7.2. Medical Assessments
Your employer may request a medical assessment to better understand your health condition and determine if any workplace adjustments are necessary. This assessment may be conducted by your own doctor or an independent medical professional.
7.3. Occupational Health Services
Occupational health services can play a crucial role in managing long term sickness absence. These professionals can assess your health, provide guidance on workplace adjustments, and support your return to work.
8. Capability Procedures and Dismissal
In some cases, long term sickness absence may lead to capability procedures, which assess your ability to perform your job. If it's determined that you're unable to return to work or carry out your duties, your employer may consider dismissal on the grounds of capability. However, this should only be done after exploring all reasonable adjustments and considering alternative roles within the organization.
9. Grievance Procedures
If you feel your rights have been violated during your long term sickness absence or upon your return to work, you may file a grievance with your employer. This process allows you to formally raise concerns and seek resolution.
10. Returning to Work After Long Term Sickness
10.1. Phased Return
A phased return to work is a gradual, structured process that allows you to ease back into your job after a long term sickness absence. This may involve reduced hours, modified duties, or additional support from your employer.
10.2. Flexible Working Hours
Flexible working hours can help accommodate your health needs as you return to work. This may involve adjusting your start and end times, working from home, or compressing your workweek.
Long term sickness employment rights in the UK provide employees with various protections and support, including financial assistance, time off work, and reasonable adjustments. By understanding your rights and working closely with your employer, you can successfully navigate long term sickness absence and return to work when you're ready.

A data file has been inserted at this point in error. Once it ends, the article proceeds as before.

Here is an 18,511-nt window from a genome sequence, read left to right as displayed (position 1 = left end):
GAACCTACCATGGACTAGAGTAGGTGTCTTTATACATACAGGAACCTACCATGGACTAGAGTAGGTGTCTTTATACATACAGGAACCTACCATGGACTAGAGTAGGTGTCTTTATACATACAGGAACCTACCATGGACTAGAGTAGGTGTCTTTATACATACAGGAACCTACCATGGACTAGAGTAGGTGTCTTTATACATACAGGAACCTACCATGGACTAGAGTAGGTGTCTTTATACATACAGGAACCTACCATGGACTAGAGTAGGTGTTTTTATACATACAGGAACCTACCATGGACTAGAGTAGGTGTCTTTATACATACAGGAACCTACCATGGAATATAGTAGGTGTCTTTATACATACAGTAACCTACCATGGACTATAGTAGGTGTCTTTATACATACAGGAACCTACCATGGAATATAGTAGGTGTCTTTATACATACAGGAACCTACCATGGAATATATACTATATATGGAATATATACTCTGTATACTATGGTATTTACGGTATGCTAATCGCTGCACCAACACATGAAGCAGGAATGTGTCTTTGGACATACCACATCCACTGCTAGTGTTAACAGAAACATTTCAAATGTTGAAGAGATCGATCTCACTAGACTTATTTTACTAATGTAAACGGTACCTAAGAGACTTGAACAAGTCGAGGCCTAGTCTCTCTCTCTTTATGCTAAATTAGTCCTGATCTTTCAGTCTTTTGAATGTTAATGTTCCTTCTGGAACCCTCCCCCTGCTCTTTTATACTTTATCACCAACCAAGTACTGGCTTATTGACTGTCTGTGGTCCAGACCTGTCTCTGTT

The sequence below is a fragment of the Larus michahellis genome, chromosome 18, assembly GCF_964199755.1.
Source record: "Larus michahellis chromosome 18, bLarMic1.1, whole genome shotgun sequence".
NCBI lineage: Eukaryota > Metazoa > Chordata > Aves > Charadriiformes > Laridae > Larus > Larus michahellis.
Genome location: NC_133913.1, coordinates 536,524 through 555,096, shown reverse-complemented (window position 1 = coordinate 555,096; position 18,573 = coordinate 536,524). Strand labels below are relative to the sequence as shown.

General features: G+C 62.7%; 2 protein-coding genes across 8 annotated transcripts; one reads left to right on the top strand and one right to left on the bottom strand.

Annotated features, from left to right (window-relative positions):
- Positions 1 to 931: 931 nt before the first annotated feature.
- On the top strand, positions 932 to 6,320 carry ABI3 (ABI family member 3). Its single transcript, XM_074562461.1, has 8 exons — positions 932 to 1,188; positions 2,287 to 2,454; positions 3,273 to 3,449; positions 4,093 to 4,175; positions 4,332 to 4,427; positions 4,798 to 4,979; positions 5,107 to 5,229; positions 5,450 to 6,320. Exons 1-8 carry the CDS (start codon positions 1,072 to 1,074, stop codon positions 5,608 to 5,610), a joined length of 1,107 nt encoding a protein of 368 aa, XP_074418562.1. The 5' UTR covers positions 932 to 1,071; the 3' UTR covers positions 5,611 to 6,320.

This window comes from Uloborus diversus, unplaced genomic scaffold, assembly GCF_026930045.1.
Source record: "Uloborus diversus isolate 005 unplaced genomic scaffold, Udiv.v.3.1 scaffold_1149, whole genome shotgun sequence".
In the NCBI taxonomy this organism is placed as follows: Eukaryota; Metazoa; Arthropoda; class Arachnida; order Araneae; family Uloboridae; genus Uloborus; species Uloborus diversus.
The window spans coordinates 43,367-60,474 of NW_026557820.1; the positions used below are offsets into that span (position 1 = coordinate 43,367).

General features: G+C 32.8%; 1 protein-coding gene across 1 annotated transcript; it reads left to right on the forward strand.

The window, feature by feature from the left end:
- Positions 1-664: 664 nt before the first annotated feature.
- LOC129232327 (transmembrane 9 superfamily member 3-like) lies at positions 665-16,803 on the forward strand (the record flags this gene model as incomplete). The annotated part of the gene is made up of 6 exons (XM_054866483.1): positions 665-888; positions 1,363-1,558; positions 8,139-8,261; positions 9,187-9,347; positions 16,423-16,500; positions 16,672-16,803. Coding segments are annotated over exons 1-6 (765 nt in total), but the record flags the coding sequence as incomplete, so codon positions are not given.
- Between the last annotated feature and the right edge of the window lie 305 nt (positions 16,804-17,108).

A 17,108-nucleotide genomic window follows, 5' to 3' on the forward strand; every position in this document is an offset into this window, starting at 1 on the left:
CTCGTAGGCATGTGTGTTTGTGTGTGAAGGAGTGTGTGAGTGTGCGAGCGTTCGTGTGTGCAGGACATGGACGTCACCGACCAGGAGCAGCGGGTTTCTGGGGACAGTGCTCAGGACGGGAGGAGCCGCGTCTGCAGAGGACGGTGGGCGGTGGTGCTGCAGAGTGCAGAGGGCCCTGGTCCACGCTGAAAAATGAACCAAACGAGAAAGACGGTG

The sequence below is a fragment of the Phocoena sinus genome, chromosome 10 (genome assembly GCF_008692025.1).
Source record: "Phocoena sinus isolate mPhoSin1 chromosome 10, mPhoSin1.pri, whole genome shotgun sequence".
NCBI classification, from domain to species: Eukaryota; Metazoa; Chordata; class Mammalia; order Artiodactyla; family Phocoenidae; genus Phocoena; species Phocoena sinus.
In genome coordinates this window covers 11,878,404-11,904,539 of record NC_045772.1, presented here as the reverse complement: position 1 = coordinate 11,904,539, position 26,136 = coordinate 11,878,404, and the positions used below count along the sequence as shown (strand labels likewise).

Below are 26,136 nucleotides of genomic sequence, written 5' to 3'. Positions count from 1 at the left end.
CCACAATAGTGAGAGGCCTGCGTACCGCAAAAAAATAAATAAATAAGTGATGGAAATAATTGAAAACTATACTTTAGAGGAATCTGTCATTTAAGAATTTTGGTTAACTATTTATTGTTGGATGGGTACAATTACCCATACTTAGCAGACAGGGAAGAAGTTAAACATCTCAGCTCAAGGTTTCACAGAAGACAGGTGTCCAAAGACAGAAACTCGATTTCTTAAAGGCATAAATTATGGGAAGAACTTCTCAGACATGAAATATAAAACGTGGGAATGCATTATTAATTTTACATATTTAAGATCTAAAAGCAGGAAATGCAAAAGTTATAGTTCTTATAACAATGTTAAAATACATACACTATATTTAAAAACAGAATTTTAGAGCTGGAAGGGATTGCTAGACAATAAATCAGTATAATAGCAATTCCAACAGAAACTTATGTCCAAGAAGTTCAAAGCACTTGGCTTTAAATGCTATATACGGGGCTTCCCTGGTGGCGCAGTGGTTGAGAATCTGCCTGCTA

1. What is the legal definition of long term sickness in the UK?
There's no fixed legal definition for long term sickness, but it's generally considered to be a period of continuous absence from work due to illness or injury lasting four weeks or more.
2. How long does Statutory Sick Pay (SSP) last?
SSP is paid for up to 28 weeks, at a rate of £109.40 per week (as of 2023).
3. What are reasonable adjustments in the context of long term sickness absence?
Reasonable adjustments are modifications made by an employer to ensure employees with disabilities have equal access to work opportunities. These may include modifying the work environment, providing assistive technology, or adjusting working hours.
4. Can I be dismissed due to long term sickness absence?
Dismissal on the grounds of capability may be considered if you're unable to return to work or perform your duties, but only after exploring all reasonable adjustments and considering alternative roles within the organization.